As leaders within our buildings, how much importance do we place in modeling expert thinking for our students and teachers?  As teachers of writing, how much writing are we allowing ourselves to do to be the models our students need us to be?  Look at all of the opportunity we have to affect how our students see the world, and more importantly, how the world sees them through their writing.  On all levels, in regards to the teaching of writing, we must be the change.


3 thoughts on “Some Light Weaving

    1. Thanks, Larry. The list you created truly reflects the types of writing we have yet to “codify” in an academic setting, but we should. There is no reason we cannot find a way to explore these new genres with their authentic audience in a manner that teaches good writing skills. What we need, as my English department notified me of, is more relevant curriculum centered around the use, and abuse, of rhetoric in our society.

      And thanks again for the work you do.

  1. Delightful Patrick. We just finished up our 5th Grade writing assessment, I actually go to grade it on Friday. My colleague and I were discussing where to go with out writing next, to which I lamented that our last piece wasn’t quite done yet. Well, the students are finished, but the papers are still sitting on my desk. Is this where it should end?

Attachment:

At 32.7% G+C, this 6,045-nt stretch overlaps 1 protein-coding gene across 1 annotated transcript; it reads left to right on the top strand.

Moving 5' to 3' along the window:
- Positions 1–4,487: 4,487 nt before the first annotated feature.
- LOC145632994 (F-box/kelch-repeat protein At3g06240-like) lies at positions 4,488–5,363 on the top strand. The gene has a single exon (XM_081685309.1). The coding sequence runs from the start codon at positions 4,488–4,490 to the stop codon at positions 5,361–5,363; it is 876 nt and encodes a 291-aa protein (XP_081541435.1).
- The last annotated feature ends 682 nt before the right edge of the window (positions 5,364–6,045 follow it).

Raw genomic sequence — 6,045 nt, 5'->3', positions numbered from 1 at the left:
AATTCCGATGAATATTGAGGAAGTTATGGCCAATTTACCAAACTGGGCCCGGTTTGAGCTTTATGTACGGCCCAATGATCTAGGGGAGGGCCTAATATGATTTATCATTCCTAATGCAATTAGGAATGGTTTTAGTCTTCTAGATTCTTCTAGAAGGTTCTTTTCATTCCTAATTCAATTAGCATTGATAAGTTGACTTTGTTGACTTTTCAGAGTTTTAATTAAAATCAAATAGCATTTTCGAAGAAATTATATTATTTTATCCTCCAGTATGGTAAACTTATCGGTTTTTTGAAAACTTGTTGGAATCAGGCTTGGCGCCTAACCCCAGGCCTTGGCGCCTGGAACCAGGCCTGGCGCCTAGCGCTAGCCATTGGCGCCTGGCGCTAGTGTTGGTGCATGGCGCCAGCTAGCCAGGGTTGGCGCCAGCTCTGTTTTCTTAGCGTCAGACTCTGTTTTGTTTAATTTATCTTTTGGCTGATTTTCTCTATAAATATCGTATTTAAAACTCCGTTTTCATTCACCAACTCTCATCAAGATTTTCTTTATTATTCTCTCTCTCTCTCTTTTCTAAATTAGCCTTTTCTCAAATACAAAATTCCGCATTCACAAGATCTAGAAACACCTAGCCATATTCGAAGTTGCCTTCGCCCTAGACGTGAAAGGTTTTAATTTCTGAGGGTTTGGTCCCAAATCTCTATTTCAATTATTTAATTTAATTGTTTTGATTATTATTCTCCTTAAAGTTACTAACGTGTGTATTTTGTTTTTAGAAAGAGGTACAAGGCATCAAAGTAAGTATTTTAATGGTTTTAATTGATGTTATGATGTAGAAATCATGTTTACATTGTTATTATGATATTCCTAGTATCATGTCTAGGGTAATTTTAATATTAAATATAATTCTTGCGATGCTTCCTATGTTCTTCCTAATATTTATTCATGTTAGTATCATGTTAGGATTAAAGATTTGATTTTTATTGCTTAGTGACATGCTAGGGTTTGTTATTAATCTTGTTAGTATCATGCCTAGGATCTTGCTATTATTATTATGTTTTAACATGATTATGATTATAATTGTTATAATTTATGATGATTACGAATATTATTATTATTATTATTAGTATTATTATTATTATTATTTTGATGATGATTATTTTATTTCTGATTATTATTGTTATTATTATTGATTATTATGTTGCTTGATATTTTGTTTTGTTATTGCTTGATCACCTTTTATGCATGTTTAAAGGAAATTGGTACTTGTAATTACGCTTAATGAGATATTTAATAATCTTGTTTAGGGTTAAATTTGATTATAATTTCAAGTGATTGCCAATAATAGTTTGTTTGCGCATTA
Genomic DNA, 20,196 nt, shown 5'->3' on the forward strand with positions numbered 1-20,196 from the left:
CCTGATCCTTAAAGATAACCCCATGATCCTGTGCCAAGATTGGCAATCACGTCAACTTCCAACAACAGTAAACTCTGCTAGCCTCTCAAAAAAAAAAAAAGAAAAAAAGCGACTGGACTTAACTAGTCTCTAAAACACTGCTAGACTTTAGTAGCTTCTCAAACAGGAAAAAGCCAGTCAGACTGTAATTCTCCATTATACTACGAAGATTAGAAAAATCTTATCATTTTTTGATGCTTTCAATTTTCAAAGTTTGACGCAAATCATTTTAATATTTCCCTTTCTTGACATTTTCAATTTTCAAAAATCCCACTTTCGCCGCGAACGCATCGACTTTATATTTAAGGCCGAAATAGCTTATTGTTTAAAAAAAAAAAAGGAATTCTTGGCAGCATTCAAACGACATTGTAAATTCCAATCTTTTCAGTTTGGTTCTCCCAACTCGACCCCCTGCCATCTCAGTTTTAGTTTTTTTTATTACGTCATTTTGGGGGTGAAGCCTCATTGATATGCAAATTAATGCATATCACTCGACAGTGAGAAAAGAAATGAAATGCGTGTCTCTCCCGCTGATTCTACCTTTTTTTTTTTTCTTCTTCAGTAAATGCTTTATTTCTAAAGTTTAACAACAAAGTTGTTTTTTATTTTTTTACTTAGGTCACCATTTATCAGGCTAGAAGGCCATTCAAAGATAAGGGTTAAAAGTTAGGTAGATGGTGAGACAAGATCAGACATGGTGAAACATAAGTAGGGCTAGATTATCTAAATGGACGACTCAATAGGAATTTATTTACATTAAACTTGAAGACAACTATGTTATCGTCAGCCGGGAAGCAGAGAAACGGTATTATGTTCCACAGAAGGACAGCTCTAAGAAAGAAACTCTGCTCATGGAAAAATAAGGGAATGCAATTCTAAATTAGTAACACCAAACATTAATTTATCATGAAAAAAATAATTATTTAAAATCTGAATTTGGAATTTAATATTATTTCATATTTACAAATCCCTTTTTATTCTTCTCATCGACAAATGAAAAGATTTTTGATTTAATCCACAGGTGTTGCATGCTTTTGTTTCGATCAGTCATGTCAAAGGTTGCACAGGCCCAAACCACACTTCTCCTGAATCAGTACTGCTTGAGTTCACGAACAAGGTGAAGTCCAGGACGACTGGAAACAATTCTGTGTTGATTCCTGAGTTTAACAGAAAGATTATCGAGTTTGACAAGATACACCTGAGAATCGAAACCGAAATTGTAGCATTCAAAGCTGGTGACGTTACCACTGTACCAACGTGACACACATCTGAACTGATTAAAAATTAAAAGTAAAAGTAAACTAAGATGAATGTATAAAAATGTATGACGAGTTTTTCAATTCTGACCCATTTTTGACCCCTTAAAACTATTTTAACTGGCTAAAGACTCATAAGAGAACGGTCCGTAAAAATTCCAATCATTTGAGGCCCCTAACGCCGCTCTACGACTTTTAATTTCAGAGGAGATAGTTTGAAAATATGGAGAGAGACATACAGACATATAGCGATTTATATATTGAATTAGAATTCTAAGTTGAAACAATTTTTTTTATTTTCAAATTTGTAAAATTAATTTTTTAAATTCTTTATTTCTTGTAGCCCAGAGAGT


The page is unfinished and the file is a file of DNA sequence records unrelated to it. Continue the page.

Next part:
Here’s a few gems I’m highlighting and may find their way into my own writing:

    “If we want engaging training and MEANING in what we do for professional development, we should do the same in our classrooms.” This is exactly what I don’t like about PD, it’s delivery (in most cases) contradicts everything we have learned about teaching.

    “If we want kids to read things and be inquisitive – we should do the same. When is the last time you took a new idea to the curriculum director.” And this one kind of hurts to, as I don’t know off the top of my head who our district curriculum director is…in fact I think I am going to ask around our building tomorrow, see how many people even know…

    “We want our students to have a positive attitude about things they don’t want to do – will teachers have a positive attitude about doing things they don’t like?” Now this I am using. Wow, who can argue with that?

    I tell you, what I struggle with is trying to figure out where to go, where and what they should do with their writing. There are just so many places, I get overwhelmed and start thinking that my desk is all I can handle right now. And part of that is because of how much NCLB seems to have compartmentalized subject within elementary schools, i.e. Why are you writing in reading class?